“It was a great session, although it was our first attempt to audit, we understand that audit and Quality Improvement are very important for the overall improvement of healthcare”
• Critically review and differentiate the process for clinical audit and quality improvement
• Critically review the advantages and limitations of data used for clinical audit and quality improvement projects
• Evaluate the measurement of performance for clinical audit and quality improvement
• Review the 9 approaches / methods of quality improvement, identifying when and how to best use these approaches and identify current limitations
• Review the reporting guideline for Quality Improvement publication
9.30 – Introduction, the role of Clinical Audit, National Clinical Audit and standardised requirements for revalidation and GMC registration
We begin the day explaining the emergence of Clinical Audit as a tool to Quality Assure healthcare services and how it is used to work out how good we are delivering these services. An exploration of the national and local clinical audits to identify their impact on improving services to patients will be explored.
10.00 –Clinical Audit v Quality Improvement – which one to use and Why?
Clinical audit is undertaken using retrospective data, using a 5-point audit cycle, whereas Quality Improvement is undertaken as a prospective study, using time series data to identify if a change has resulted in an improvement. This session shows how to use clinical audit as a baseline and a rationale for Quality Improvement projects and explores the limitations of both clinical audit and quality improvement to create long term sustainable change.
10.30 –Clinical Governance, audit registration, Data protection
Undertaking a stakeholder analysis to know who to involve in the clinical audit – what are the governance requirements and how best to follow the audit cycle. Useful tools to help the Clinical Audit process including PDSA and Fishbone analysis.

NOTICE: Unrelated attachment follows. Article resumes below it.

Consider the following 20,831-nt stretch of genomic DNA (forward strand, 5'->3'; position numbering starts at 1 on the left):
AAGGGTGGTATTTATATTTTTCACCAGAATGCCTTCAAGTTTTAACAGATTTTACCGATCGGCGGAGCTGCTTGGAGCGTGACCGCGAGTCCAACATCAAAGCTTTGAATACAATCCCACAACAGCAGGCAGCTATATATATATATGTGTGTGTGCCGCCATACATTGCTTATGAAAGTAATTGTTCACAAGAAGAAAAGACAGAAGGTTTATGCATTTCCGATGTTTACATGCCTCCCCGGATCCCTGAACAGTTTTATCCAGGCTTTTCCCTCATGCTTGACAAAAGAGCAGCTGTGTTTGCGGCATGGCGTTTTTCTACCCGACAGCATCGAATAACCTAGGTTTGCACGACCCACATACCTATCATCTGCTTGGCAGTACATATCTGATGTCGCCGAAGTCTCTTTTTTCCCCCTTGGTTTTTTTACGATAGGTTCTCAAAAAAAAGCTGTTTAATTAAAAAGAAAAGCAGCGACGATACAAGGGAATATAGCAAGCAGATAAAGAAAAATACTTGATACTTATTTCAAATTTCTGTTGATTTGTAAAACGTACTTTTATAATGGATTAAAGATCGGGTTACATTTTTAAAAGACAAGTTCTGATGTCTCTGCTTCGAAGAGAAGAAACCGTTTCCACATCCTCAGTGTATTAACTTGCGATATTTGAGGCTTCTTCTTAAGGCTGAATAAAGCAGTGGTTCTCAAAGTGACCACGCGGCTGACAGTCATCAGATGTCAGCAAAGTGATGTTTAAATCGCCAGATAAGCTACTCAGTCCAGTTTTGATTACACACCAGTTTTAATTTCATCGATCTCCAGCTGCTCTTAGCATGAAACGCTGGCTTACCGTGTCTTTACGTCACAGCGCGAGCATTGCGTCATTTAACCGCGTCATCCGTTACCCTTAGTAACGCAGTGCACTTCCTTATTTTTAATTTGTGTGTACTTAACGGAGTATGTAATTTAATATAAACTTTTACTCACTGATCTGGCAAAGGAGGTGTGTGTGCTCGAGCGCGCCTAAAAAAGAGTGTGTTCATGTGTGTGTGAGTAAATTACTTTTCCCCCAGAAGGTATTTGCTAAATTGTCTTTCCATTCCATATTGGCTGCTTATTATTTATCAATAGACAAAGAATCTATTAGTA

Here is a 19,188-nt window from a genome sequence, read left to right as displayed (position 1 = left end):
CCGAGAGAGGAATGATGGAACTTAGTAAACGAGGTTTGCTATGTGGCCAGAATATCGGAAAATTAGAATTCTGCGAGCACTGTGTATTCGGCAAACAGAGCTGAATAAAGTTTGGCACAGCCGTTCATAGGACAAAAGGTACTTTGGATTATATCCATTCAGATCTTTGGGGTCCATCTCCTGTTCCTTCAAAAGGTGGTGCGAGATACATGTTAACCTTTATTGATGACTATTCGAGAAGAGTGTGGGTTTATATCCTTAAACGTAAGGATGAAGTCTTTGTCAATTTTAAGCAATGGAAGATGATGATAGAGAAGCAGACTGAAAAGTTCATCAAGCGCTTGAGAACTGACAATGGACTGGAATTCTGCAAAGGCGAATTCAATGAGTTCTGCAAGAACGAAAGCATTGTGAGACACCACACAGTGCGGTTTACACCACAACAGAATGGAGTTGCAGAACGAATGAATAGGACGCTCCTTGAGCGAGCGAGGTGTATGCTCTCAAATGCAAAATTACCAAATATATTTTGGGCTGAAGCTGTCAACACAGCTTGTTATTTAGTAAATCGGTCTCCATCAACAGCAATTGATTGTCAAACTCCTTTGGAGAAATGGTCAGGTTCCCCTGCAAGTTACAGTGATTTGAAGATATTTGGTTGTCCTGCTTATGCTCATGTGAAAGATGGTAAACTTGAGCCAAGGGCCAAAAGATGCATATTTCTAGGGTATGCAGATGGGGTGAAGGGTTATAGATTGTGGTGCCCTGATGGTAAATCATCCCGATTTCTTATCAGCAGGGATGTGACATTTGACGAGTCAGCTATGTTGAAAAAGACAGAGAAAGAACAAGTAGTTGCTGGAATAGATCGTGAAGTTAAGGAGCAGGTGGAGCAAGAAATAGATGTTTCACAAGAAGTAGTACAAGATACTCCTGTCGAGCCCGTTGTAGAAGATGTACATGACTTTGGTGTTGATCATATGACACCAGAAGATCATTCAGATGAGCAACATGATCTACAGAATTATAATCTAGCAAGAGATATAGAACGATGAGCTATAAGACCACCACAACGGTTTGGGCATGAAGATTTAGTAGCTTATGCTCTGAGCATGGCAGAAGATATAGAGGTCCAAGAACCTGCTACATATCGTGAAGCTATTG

11.15 – Break
11.30 – Selecting a sample for the audit in accordance with best Practice guidance
The rationale behind the size and selection method should be documented. Where data is extracted from electronic records, the data extraction process should be tested to ensure the correct data source is being used and the correct sample and data are being extracted.
12.00 – Limitations of Audit and Quality Improvement – natural Cause Variation
Audit data is collected at two random points in time, and it is unclear if these time points represent natural cause variation or if unwarranted variation is occurring. Quality Improvement projects require Statistical process Control to measure if a change has resulted in an improvement. This session will introduce you to data used for audit and data used for Quality Improvement.
13.30 Quality Improvement Tools, Methods, Techniques and Approaches (working with real time projects, e.g SEPSIS)*
Quality Improvement is “the improvement in patient outcomes, System Performance and professional development that results from a combined, Multi-disciplinary approach in how change is delivered” (Batalden et al., 2007). This session draws upon real time Case Studies applying the core elements of Quality Improvement tools and techniques. In addition, delegates are provided with an opportunity to “Process Map” as a way of communicating their own area of focus for Quality Improvement.
1500– Plan, Do, Study, Act for Quality Improvement
The Model for Healthcare Improvement – evaluating data in each PDSA cycle, Run charts, Control charts and Statistical Process Control (working with real time projects, e.g. SEPSIS)*
1600 – Evaluation and Action Planning
We provide you with support to consider an action plan to help make a difference to your own clinical audit and quality improvement journey